I also know that there are some crazy wonderful runners on the streak runners lists. Mark Covert has been running at least a mile every single day since before I was born. Actually, I believe he’s run at least 2 in fact. He’s averaged 9. He’s scheduled surgery for immediately after a morning run and then squeaked in a painful run the following night. I wonder when he will declare victory on his little running streak project.

Running Every Day

The Thursday after Thanksgiving, I was planning to run with my Uncle Frank at Riverside Park, as I often do. Frank is my best running buddy. We started running together about six years ago at our family reunion. Frank always ran about 7 miles from my grandma’s cabin to the shore of Lake Michigan, and that year, I finally decided to join him. We started running regularly after that and became very close. He’s very important to me.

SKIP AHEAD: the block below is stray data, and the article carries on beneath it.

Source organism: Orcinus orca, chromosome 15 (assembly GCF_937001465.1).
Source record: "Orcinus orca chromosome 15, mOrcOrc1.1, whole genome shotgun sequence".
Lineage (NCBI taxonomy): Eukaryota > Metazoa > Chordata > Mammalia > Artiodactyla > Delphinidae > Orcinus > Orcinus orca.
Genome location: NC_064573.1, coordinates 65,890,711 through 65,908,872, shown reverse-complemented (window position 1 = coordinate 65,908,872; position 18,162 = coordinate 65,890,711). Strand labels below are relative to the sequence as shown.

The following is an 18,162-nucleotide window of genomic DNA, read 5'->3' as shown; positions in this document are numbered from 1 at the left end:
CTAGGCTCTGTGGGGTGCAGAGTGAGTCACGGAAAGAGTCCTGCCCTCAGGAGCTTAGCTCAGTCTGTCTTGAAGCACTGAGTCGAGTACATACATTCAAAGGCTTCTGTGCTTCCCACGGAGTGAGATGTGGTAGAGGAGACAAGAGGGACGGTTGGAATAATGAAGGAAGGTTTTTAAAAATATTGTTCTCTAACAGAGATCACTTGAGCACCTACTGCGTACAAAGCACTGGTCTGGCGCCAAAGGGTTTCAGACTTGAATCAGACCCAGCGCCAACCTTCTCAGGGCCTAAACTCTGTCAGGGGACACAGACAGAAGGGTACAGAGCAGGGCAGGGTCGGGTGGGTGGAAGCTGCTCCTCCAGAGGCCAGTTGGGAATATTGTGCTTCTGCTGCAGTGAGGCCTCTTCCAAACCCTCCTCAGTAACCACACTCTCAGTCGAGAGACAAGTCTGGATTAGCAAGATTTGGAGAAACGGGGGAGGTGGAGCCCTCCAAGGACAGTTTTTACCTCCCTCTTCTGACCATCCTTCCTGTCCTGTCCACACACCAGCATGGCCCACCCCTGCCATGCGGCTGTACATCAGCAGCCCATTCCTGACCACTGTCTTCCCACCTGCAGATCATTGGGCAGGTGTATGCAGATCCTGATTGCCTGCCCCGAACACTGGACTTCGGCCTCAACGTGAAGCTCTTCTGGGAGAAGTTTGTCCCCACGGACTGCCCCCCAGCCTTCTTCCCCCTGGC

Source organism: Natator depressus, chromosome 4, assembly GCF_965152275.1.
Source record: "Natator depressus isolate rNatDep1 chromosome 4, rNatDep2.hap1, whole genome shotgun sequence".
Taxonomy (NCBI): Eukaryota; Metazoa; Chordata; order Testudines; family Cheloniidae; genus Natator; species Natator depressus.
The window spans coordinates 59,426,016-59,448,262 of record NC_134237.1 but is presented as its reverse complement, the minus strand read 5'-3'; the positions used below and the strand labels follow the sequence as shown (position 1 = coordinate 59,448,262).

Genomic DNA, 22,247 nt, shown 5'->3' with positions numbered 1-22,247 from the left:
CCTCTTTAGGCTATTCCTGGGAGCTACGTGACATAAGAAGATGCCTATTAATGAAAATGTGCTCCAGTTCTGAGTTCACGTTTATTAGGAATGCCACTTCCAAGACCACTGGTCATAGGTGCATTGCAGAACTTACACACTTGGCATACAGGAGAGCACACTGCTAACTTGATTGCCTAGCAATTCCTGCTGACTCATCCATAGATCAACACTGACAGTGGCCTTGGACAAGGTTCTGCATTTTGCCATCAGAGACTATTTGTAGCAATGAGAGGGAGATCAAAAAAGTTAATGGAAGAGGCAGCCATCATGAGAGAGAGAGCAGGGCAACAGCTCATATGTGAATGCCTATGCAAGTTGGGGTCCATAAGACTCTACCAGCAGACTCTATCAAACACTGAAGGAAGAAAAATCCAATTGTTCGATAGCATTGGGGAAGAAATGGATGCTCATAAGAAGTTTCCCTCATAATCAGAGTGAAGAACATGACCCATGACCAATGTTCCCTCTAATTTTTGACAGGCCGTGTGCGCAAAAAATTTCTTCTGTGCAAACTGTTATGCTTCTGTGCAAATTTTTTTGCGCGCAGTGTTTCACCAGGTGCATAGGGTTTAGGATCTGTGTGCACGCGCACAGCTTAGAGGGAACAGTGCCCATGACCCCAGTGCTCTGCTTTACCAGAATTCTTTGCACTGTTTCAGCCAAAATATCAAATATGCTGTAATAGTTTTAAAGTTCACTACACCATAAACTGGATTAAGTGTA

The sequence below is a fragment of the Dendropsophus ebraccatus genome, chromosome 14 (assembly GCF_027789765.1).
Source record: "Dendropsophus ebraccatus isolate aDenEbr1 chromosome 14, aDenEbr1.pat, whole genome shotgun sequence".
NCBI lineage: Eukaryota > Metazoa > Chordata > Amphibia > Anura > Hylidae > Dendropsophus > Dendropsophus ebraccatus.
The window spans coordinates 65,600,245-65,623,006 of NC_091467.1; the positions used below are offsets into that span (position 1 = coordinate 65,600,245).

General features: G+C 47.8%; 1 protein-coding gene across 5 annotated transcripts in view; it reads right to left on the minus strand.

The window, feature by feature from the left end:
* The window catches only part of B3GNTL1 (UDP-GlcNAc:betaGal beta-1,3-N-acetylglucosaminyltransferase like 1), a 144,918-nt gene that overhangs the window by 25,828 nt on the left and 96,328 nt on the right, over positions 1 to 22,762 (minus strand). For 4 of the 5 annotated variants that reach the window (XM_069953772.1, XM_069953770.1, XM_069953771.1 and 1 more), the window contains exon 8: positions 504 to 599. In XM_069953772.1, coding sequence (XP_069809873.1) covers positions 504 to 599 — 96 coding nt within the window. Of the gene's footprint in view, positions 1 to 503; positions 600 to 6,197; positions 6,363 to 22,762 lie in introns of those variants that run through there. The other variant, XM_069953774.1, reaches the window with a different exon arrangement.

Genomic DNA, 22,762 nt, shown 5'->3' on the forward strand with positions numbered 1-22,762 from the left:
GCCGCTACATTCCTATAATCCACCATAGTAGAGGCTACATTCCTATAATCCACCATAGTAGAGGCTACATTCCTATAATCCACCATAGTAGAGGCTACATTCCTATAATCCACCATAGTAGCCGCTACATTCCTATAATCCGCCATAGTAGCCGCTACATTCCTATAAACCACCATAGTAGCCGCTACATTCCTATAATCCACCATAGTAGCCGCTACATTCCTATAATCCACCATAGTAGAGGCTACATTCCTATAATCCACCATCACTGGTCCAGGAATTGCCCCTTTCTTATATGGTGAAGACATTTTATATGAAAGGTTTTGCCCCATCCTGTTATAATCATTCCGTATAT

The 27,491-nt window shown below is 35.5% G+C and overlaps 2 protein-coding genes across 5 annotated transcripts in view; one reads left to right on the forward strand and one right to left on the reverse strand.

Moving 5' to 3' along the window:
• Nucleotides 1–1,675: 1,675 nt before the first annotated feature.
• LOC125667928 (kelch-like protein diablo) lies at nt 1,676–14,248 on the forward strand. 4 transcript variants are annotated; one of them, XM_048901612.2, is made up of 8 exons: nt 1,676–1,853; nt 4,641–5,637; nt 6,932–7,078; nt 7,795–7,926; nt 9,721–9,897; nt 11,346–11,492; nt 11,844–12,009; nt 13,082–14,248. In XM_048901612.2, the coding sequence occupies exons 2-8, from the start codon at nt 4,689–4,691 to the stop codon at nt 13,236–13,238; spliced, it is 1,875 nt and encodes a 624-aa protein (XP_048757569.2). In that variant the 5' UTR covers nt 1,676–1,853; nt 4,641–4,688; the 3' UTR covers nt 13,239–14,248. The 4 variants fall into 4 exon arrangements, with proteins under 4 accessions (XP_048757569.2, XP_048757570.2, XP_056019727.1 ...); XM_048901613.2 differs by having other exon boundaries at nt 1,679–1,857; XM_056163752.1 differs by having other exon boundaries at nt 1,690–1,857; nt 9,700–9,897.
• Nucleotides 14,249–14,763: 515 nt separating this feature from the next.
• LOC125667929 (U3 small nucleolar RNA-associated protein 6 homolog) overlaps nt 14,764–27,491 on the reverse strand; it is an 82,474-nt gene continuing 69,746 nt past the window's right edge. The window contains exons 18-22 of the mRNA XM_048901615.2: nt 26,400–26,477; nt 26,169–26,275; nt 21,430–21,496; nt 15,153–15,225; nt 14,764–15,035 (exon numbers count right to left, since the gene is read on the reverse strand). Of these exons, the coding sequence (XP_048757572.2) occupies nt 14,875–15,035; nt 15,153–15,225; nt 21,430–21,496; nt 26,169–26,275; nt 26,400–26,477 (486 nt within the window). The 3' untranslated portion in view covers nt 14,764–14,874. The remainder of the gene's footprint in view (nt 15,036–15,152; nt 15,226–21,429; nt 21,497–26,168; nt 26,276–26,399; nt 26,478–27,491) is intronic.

But on Wednesday, November 30, I got a call from Frank telling me he wouldn’t be able to run the next day. He was having a hard time completing sentences, so he handed the phone to his wife, my Aunt Betty, who explained that Frank was at the hospital to investigate the cause of his sudden speech problem. They had already found a mass in his head but didn’t know what it was.